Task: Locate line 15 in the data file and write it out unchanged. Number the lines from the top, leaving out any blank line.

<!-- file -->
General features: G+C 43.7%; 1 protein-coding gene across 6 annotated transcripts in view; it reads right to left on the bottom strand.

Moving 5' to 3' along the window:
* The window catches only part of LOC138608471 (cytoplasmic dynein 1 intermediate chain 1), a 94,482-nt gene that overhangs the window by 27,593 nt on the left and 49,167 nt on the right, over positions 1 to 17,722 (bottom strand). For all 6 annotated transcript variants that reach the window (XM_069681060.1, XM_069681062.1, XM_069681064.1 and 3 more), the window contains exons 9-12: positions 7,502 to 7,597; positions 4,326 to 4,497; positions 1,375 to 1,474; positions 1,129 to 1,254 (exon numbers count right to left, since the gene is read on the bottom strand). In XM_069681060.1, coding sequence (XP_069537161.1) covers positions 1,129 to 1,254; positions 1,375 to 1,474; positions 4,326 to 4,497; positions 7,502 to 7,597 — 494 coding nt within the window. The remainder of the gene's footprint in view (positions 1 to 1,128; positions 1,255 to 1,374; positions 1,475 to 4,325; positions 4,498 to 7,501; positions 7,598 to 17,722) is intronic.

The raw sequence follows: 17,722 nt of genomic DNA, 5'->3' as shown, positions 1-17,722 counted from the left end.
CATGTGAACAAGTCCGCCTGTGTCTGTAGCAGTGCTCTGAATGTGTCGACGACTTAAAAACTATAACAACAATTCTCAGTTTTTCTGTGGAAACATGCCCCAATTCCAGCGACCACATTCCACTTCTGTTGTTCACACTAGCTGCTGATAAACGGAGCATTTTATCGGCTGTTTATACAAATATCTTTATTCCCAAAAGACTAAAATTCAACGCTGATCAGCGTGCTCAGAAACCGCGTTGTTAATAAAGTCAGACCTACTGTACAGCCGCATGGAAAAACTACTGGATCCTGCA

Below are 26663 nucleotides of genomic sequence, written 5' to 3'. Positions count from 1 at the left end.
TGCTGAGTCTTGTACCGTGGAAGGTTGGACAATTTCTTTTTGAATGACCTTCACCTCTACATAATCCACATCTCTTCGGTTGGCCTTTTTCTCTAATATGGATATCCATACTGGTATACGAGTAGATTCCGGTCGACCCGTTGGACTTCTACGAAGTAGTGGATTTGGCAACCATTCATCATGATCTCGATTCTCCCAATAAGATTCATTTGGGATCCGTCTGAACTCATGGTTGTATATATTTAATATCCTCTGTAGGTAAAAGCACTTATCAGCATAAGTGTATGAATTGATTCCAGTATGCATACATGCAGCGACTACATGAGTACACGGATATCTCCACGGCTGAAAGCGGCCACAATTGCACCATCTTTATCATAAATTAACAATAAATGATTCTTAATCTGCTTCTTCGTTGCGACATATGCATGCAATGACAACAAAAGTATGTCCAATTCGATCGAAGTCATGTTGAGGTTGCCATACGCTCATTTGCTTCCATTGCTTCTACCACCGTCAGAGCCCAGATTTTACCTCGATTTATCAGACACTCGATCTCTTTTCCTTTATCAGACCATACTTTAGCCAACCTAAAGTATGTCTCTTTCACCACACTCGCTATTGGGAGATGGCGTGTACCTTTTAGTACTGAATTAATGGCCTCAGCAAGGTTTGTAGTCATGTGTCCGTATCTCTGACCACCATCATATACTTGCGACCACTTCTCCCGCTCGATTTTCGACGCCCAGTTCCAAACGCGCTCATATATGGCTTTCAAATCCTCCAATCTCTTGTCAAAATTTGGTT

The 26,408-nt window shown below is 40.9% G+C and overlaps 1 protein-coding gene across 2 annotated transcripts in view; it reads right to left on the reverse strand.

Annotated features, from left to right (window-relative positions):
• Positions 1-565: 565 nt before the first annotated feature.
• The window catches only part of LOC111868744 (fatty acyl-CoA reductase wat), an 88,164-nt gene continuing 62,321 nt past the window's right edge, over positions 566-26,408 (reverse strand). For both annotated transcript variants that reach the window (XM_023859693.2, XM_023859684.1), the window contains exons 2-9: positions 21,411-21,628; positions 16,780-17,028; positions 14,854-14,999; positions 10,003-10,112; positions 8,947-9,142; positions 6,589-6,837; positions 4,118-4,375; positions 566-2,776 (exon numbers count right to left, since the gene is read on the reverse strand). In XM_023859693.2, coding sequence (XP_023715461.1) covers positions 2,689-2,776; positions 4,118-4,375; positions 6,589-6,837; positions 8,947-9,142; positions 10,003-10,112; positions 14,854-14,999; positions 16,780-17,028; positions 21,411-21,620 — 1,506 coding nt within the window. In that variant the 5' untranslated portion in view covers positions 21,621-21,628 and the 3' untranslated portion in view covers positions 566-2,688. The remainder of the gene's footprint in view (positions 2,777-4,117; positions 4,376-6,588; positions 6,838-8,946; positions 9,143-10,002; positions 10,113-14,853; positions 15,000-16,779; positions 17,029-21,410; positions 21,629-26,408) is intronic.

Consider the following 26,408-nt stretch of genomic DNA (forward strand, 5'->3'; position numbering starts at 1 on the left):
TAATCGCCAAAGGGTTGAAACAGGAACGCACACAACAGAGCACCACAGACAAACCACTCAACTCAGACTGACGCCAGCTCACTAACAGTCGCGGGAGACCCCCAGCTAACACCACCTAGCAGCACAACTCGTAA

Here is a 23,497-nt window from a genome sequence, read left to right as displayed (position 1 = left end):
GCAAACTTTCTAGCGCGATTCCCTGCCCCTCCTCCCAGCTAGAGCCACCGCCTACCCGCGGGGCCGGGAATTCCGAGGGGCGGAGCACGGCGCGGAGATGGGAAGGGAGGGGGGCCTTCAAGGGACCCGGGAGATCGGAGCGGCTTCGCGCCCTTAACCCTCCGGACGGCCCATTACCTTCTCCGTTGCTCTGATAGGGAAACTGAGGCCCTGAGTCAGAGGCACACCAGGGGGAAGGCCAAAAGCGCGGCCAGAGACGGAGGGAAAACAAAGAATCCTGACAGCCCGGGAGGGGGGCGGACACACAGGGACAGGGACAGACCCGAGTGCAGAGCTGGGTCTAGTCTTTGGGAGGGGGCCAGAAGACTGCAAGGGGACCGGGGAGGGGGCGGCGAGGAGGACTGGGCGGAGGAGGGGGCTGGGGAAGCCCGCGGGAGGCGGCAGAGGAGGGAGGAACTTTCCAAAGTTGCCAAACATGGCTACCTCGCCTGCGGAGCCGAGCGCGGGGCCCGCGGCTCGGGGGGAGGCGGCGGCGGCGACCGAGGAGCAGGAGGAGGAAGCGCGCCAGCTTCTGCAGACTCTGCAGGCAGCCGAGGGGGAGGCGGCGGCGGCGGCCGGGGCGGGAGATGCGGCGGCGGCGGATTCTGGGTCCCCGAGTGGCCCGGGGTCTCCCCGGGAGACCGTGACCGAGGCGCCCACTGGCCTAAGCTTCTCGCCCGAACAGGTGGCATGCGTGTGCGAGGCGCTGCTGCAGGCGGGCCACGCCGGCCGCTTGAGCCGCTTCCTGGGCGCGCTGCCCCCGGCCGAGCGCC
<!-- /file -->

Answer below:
GCAAACTTTCTAGCGCGATTCCCTGCCCCTCCTCCCAGCTAGAGCCACCGCCTACCCGCGGGGCCGGGAATTCCGAGGGGCGGAGCACGGCGCGGAGATGGGAAGGGAGGGGGGCCTTCAAGGGACCCGGGAGATCGGAGCGGCTTCGCGCCCTTAACCCTCCGGACGGCCCATTACCTTCTCCGTTGCTCTGATAGGGAAACTGAGGCCCTGAGTCAGAGGCACACCAGGGGGAAGGCCAAAAGCGCGGCCAGAGACGGAGGGAAAACAAAGAATCCTGACAGCCCGGGAGGGGGGCGGACACACAGGGACAGGGACAGACCCGAGTGCAGAGCTGGGTCTAGTCTTTGGGAGGGGGCCAGAAGACTGCAAGGGGACCGGGGAGGGGGCGGCGAGGAGGACTGGGCGGAGGAGGGGGCTGGGGAAGCCCGCGGGAGGCGGCAGAGGAGGGAGGAACTTTCCAAAGTTGCCAAACATGGCTACCTCGCCTGCGGAGCCGAGCGCGGGGCCCGCGGCTCGGGGGGAGGCGGCGGCGGCGACCGAGGAGCAGGAGGAGGAAGCGCGCCAGCTTCTGCAGACTCTGCAGGCAGCCGAGGGGGAGGCGGCGGCGGCGGCCGGGGCGGGAGATGCGGCGGCGGCGGATTCTGGGTCCCCGAGTGGCCCGGGGTCTCCCCGGGAGACCGTGACCGAGGCGCCCACTGGCCTAAGCTTCTCGCCCGAACAGGTGGCATGCGTGTGCGAGGCGCTGCTGCAGGCGGGCCACGCCGGCCGCTTGAGCCGCTTCCTGGGCGCGCTGCCCCCGGCCGAGCGCC